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Why Is It So Hard For Same Sex Couples To Adopt In NSW? 

The New South Wales government department that trains, assesses and approves people hoping to start a family through local adoption has shut its door to new applicants.  

People looking to adopt are being turned away to non-government organizations, some of which openly discriminate against same-sex couples. 

Why has it been so challenging for same-sex couples to adopt in NSW? What can be changed in the current adoption service? Will this issue be addressed in the upcoming NSW election? 

Click the link below to listen to the full episode, and find out more details about the adoption journey in NSW:

In today’s episode of THIS ARVO IN SYDNEY, our LiSTNR investigative journalist Bension Siebert joins the host Sacha Barbour Gatt, to discuss different options for people wanting to adopt, the current adoption process, and why same-sex couples are facing discrimination. 

Siebert has spoken to Michael and his fiancée, a same-sex couple in their 30s. They live in Sydney with stable jobs and a mortgage, and they are hoping to open a new chapter of their lives by adopting a child.  

So we always knew that we wanted a family. I think it was always like on the cards for us, just so we could have a family, I guess. And there were plenty of people, plenty of kids out there in need of a home,”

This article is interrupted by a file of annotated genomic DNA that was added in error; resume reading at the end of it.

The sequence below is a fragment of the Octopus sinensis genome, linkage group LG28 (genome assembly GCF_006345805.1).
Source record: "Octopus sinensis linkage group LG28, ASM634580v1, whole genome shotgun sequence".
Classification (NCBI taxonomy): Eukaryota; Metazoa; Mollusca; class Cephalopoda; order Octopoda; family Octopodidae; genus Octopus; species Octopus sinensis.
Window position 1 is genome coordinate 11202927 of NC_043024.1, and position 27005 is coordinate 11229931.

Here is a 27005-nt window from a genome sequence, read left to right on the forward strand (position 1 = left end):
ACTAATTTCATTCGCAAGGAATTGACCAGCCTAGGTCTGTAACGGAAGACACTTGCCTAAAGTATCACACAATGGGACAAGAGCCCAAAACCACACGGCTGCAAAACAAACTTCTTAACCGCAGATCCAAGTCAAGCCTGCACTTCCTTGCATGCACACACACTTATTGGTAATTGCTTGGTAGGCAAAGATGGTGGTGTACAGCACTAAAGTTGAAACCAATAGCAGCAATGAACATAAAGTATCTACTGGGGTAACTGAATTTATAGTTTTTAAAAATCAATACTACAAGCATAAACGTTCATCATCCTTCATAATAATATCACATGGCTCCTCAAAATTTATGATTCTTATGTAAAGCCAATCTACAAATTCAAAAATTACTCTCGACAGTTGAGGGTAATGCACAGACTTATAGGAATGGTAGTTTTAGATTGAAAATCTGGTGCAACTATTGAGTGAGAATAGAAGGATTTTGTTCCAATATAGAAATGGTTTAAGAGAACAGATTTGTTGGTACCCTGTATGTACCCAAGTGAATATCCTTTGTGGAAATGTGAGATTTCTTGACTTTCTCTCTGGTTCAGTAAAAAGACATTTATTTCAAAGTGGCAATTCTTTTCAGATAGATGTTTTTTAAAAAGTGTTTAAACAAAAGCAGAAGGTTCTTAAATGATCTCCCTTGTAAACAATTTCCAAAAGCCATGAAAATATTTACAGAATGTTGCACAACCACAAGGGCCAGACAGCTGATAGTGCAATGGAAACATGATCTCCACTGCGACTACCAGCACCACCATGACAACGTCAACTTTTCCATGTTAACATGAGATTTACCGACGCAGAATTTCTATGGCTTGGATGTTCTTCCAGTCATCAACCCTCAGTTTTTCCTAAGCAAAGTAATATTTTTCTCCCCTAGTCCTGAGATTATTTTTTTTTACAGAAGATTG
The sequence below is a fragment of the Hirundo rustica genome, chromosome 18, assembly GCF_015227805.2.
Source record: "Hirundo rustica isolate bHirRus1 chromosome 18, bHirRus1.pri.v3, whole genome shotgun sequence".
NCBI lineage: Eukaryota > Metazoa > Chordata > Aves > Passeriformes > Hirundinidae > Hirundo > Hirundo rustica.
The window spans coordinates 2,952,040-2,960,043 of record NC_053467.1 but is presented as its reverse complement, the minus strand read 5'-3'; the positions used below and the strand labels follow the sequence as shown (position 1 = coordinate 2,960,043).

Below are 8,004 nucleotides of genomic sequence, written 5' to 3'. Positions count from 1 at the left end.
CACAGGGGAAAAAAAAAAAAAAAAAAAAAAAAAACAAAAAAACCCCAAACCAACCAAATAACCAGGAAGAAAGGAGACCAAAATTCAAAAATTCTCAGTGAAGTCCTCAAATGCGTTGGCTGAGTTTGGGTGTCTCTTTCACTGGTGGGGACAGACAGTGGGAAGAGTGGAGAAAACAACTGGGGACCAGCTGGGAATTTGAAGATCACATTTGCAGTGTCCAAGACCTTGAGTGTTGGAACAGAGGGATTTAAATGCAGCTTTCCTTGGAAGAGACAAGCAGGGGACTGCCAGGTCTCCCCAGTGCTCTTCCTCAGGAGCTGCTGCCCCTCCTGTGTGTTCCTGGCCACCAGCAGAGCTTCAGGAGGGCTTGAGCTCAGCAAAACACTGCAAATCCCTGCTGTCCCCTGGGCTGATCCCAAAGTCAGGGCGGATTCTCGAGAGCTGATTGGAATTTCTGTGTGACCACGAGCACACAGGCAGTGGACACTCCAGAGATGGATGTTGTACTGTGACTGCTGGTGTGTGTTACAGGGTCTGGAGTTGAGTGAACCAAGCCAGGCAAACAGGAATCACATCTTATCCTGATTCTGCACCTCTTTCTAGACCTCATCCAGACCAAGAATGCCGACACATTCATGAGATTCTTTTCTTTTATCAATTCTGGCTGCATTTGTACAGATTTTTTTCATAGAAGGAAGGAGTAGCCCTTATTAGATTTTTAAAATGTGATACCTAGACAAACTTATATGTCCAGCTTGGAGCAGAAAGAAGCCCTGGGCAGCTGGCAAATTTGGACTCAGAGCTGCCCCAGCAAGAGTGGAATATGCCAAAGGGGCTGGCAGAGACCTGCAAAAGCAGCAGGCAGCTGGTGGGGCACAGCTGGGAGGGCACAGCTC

Michael said. 

Most countries that have an adoption agreement with Australia do not accept same-sex couples, and surrogacy or foster care were not good options for the pair.  

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Foster carers can eventually adopt children permanently, but the couple wanted to adopt permanently from the start, known as local adoption.  

This means permanently taking in a child who has been voluntarily put up for adoption.

The government says that only about seven children last year were put up for adoption voluntarily, so the chances are pretty slim, but they wanted a child that they could bring into their home, start a family, and that be permanent,”

Siebert said.

But now the chances are even slimmer for same-sex couples, as some of the agencies to which the department has outsourced the service do not accept same-sex adoptive parents. 

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